Kveiborg Group – University of Copenhagen

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Kveiborg Group

Our research is dedicated to understanding the role and regulation of cell surface proteins in tumor progression. Specifically, we study the importance of ADAM proteases, their complex network of interaction partners and substrates, and their control by intracellular signaling and trafficking pathways.

ADAMs (A Disintegrin and Metalloproteases) are key enzymes mediating the ectodomain shedding of numerous cell surface molecules, thereby affecting many cellular processes of both physiological and pathological importance. Our overall scientific objective is to understand fundamental properties and mechanisms of ADAMs in normal cell biology and disease – especially cancer. We examine the complex interplay between ADAMs and other cell surface proteins (e.g. integrins) and how this contributes to tumor cell proliferation, invasion and survival. Our studies range from biochemical structure/function analyses to murine disease models and human tumor material. We have recently performed several screens to identify novel ADAM substrates, interaction partners and regulators. Moreover, we investigate the subcellular localization and trafficking of ADAM proteases, and the role of protein kinases, adaptor and transport proteins in their spatiotemporal control.

Current projects

Novel ADAM17 regulatory pathways
The invasive phenotype of cancer cells is partly determined by changes in signaling cascades from receptor tyrosine kinases (RTKs). ADAMs, particularly ADAM17 are key enzymes in RTK signaling by ectodomain shedding of receptors and/or their respective membrane-bound ligands. We investigate intracellular signaling and sorting pathways controlling ADAM17-mediated ectodomain shedding. We have performed a human genome-wide RNA interference screen to identify novel molecular mechanisms controlling ADAM17 activity. Using both in vitro and in vivo cancer models, ongoing studies are based on the candidate regulatory pathways of ADAM17 protease function that were identified.


Intracellular trafficking of ADAMs
Intracellular trafficking and compartmentalization of ADAMs are emerging as important levels of regulation. We have shown that mechanisms involving protein kinase C (PKC) and Src kinases regulate ADAM12 subcellular localization. Our recent data demonstrate that ADAM12 is constitutively internalized through a clathrin-dependent pathway involving interaction with the adaptor protein Grb2. We are currently investigating endocytosis of other ADAM proteins (e.g. ADAM9), and the implication of intracellular kinases (PKC and Src) and adaptor proteins (Grb2, endophilins and sorting nexins) in this process. Based on these studies, we expect to determine how such spatial control mechanisms convey specificity to the apparent redundancy of ADAM proteases and ultimately, how they contribute to perturbed ADAM function in cancer.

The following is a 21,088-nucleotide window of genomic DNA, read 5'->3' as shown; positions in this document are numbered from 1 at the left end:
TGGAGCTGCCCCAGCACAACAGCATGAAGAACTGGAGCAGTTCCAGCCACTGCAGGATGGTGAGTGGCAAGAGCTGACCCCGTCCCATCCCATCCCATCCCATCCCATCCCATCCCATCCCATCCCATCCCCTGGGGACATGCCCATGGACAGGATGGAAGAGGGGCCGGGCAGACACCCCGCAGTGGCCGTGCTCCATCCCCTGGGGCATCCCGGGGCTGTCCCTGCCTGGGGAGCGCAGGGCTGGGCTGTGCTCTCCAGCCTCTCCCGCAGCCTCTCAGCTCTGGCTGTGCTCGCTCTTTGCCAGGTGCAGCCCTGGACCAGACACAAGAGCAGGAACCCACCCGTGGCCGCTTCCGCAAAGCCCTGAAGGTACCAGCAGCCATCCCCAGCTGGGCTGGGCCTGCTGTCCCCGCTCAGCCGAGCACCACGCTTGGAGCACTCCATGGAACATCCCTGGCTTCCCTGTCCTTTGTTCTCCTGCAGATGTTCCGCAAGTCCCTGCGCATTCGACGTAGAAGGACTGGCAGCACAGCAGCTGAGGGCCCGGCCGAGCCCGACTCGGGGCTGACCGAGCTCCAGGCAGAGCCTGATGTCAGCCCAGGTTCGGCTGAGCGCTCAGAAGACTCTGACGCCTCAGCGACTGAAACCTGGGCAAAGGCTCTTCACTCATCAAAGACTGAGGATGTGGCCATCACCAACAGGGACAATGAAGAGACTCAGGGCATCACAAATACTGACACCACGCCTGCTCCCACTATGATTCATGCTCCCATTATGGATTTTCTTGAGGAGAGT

The interplay between ADAMs and other surface proteins
ADAM activities involve dynamic interactions with other proteins at the cell surface, for example integrins. We demonstrated that ligation of ADAM12 at the cell surface induced the formation of invadopodia, actin-rich structures important for cell invasion, through pathways involving beta 3 integrin and Src kinase activity. Further studies indicated that ADAM12 enhanced the amount and activity of the key cancer protease MMP14. Ongoing studies aim to understand the interplay between ADAMs, integrins and MMP14 and how this affects tumor cell behavior.

Therapeutic targeting of ADAM12 in cancer
ADAM12 is implicated in a variety of human diseases and particularly its role in cancer has been extensively studied. ADAM12 is highly upregulated in a variety of human carcinomas and expression levels correlate with disease stage. We found that ADAM12 accelerates tumor progression in mouse models of cancer and regulates tumor cell proliferation and/or survival in vitro and in vivo. We are investigating how ADAM12 modulates tumor progression through pathways involving both protease-dependent and –independent mechanisms. We examine how ADAM12 is regulated and try to develop alternative strategies to target ADAM12 activities.


Selected publications

Mygind KJ, Schwarz J, Sahgal P, Ivaska J, Kveiborg M. (2018) Loss of ADAM9 expression impairs b1 integrin endocytosis, focal adhesion formation and cancer cell migration. J Cell Sci 131: jsc205393 (PMID 29142101)

2.Dombernowsky SL, Schwarz J, Samsøe-Petersen J, Albrechtsen R, Jensen KB, Thomas G, Kveiborg M. (2017) Loss of PACS-2 delays regeneration in DSS-induced colitis but does not affect the ApcMin model of colorectal cancer. Oncotarget 8:108303-108315 (PMID 29312533)

3.Dombernowsky SL, Samsøe-Petersen J, Petersen CH, Instrell R, Hedegaard AM, Thomas L, Atkins KM, Auclair S, Albrechtsen R, Mygind KJ, Fröhlich C, Howell M, Parker P, Thomas G, Kveiborg M. (2015) The sorting protein PACS-2 promotes ErbB signalling by regulating recycling of the metalloproteinase ADAM17. Nat Commun 6:7518 (PMID 26108729)

4.Albrechtsen R, Kveiborg M, Stautz D, Vikeså J, Noer JB, Kotzsh A, Nielsen FC, Wewer U, Fröhlich C. (2013) ADAM12 redistributes and activates MMP-14, resulting in gelatin degradation, reduced apoptosis, and increased tumor growth. J Cell Sci 126:4707-20 (PMID: 24006261)

5.Stautz D, Leyme A, Grandal MV, Albrechtsen R, van Deurs B, Wewer UM, Kveiborg M. (2012) Cell-surface metalloprotease ADAM12 is internalized by a clathrin- and Grb2-dependent mechanism. Traffic 13:1532-46 (PMID: 22882974)